Construction industry professionals across California are scrambling to comply with and make sense of a statewide order to shelter in place, which could impact many projects.

The March 19 order by Gov. Gavin Newsom (D) to help slow the spread of COVID-19 instructs all Californians to stay at home, except "as needed to maintain continuity of operations of the federal critical infrastructure sectors." 

As of March 20 the state had recorded 1,006 COVID-19 cases and 19 deaths.

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In response to a request for clarity on construction project operating status from AGC of California, the Newsom administration updated its order and exempted those that “maintain continuity of operation of the federal critical infrastructure sectors, critical government services, schools, childcare, and construction, including housing construction.”

Despite the governor’s clarification, there is still uncertainty.  

“It’s been challenging interpreting the stay-at-home executive order issued and how this affects construction, especially on such short notice,” says James Awford, a principal with San Diego-based BNBuilders. “We are making necessary adjustments in how we perform work safely while maintaining productivity on site as much as possible. There’s been a lot of questions and concerns surrounding the executive order  ...  and we are working closely with our owners, subcontractors, industry partners and staff to get through this."

He says many firm clients are in the life science, pharmaceutical, education and healthcare markets "that need us to finish critical and essential projects during this crisis.”

Since the shelter-in-place order, Matthew J. Semic, a principal with San Diego-based Latitude 33 Planning and Engineering, says his entire business has quickly transitioned to a “virtual world, as have the agencies, our clients and consulting partners. We will certainly experience inefficiencies, but for the most part we have quickly adapted.”

Because of COVID-19, he says every Latitude 33 staff member now works remotely. “We first started this on an elective basis at the beginning of the week, so by the time the lockdown came we were already transitioned and had worked out the technical challenges,” Semic says.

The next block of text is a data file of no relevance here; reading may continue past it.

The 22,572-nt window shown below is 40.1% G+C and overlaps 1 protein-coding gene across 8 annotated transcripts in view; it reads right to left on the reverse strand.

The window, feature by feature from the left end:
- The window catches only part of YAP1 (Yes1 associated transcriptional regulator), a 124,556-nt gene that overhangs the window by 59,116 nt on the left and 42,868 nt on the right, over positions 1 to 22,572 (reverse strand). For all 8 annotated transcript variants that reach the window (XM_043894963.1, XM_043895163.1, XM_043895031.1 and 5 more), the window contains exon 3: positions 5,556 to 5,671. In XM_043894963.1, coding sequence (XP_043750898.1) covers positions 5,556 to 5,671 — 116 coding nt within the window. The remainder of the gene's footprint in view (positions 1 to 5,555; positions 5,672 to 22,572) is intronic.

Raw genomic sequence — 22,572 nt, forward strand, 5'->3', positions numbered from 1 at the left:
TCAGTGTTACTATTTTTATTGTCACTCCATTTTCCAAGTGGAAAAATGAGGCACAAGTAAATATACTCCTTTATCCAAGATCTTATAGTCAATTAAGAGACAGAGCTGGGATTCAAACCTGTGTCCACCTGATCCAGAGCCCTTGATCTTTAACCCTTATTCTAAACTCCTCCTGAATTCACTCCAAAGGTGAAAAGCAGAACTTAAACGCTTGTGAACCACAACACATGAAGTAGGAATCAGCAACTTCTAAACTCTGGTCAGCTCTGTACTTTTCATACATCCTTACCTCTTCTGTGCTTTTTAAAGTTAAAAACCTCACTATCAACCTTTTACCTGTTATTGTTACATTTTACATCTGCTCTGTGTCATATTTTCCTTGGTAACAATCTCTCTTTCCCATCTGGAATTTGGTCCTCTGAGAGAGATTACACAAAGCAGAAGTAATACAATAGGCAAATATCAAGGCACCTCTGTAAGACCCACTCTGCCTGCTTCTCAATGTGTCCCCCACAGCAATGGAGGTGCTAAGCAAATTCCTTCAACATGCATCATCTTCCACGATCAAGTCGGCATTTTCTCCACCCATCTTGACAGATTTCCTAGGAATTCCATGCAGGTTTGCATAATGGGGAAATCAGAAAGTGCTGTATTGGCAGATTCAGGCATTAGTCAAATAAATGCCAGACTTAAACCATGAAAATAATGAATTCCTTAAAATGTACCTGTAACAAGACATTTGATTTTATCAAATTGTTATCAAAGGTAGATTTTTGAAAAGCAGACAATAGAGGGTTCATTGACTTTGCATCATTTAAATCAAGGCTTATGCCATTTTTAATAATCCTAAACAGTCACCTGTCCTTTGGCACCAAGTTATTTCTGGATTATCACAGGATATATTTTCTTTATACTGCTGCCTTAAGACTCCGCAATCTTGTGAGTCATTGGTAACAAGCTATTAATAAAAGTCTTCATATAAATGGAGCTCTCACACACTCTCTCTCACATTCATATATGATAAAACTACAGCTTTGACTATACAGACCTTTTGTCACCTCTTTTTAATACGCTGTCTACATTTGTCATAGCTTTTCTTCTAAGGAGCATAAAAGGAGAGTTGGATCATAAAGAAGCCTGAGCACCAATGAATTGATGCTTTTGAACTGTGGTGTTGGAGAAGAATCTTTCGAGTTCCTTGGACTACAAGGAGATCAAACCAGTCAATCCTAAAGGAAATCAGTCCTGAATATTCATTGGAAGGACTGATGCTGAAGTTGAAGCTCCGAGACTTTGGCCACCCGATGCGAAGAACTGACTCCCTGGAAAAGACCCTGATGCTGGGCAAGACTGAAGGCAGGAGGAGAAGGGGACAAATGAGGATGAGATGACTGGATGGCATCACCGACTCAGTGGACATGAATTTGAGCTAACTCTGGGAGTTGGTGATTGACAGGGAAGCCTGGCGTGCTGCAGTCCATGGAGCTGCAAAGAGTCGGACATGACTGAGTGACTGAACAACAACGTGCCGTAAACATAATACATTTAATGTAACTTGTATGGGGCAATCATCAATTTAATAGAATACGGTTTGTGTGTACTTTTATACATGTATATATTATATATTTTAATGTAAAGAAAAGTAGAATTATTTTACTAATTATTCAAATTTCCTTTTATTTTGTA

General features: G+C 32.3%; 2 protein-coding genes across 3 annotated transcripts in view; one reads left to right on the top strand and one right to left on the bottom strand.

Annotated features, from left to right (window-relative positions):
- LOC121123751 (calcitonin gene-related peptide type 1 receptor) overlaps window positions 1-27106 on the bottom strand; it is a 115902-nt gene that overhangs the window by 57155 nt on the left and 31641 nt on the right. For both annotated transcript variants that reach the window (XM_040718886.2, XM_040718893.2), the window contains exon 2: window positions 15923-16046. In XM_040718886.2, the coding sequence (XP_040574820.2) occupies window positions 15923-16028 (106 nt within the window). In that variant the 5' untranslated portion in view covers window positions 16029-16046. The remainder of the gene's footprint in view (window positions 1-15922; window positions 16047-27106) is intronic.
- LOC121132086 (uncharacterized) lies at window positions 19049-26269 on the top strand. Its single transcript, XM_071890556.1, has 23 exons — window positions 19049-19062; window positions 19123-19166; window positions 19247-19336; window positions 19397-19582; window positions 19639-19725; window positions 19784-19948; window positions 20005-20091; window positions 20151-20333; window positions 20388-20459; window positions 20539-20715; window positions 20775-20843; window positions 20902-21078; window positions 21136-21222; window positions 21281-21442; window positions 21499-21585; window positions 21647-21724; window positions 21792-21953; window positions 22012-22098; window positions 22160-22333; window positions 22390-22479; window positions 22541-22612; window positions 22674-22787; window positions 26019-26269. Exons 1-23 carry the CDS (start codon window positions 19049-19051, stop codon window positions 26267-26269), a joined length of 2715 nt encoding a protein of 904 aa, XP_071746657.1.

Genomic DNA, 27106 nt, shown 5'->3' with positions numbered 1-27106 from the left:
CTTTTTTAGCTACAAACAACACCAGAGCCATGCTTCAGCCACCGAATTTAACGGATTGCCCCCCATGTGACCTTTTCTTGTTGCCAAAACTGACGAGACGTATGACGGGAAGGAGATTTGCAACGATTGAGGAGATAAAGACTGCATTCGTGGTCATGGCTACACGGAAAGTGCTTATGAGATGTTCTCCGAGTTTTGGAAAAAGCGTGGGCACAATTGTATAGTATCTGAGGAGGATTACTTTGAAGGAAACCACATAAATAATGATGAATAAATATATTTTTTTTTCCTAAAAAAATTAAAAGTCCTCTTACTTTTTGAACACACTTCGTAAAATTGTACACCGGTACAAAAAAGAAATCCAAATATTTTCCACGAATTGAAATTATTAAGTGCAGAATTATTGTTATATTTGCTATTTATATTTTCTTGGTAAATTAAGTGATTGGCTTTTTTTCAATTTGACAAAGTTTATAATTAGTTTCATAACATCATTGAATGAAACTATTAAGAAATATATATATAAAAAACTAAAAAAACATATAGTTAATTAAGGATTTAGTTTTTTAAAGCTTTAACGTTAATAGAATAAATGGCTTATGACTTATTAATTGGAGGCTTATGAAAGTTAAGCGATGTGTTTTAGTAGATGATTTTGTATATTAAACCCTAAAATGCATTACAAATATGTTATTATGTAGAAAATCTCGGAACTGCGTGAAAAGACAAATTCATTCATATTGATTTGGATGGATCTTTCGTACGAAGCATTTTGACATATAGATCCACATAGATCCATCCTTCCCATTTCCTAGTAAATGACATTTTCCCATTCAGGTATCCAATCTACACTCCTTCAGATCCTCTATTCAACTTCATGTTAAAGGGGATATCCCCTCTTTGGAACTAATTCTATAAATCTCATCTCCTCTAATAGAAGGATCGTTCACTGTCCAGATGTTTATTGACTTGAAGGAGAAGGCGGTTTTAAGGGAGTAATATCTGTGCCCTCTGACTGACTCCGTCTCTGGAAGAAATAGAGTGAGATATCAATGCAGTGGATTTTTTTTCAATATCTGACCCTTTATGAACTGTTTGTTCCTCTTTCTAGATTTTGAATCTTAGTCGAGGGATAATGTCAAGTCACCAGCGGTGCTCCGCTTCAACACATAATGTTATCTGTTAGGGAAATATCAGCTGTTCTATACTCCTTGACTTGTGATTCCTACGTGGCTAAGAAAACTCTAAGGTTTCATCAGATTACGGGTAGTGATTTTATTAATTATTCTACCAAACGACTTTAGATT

He adds that his company is hosting virtual meetings via Skype, and Zoom, communicating in real time with messaging software, coordinating projects and tasks through Microsoft Teams, and posting progress in Bluebeam Studio Sessions for interactive commenting. 

San Jose-based electrical contractor Rosendin also is using social media to communicate with employees. Matt Englert, chief operating officer, says the company is hosting online town hall meetings with the corporate executive committee to provide updates for employees and created an email address for employees to post questions.

“We are doing our best to give responses back and provide our organization with confidence that we are monitoring the situation and staying on top of the changing orders, and letting everybody know how the landscape is changing daily,” he says.

Englert says Rosendin had to react very quickly and become “flexible and fluid” to deal with the last-minute shelter-in-place order. He says the company started a telecommute policy to reduce the office headcount by 50%, “and on the essential infrastructure projects and essential services projects that Rosendin is still working on, we have safety measures in place that are in line with the CDC guidelines, such as safety masks, gloves, social distancing and no gatherings.” 

Awford says BNBuilders has spent “considerable time reviewing its safety program with enhanced project specific safety plans and pandemic protocols to keep everyone safe,” including limiting visitors and in-person meetings, work from home strategies and other preventative measures.

Semic says Latitude 33 has created an environment to continue performing its daily job functions, without the need for any personal and public interaction. 

He adds: “The technology is fantastic, but is certainly not sustainable in our industry as a replacement to our conventional approach to business.”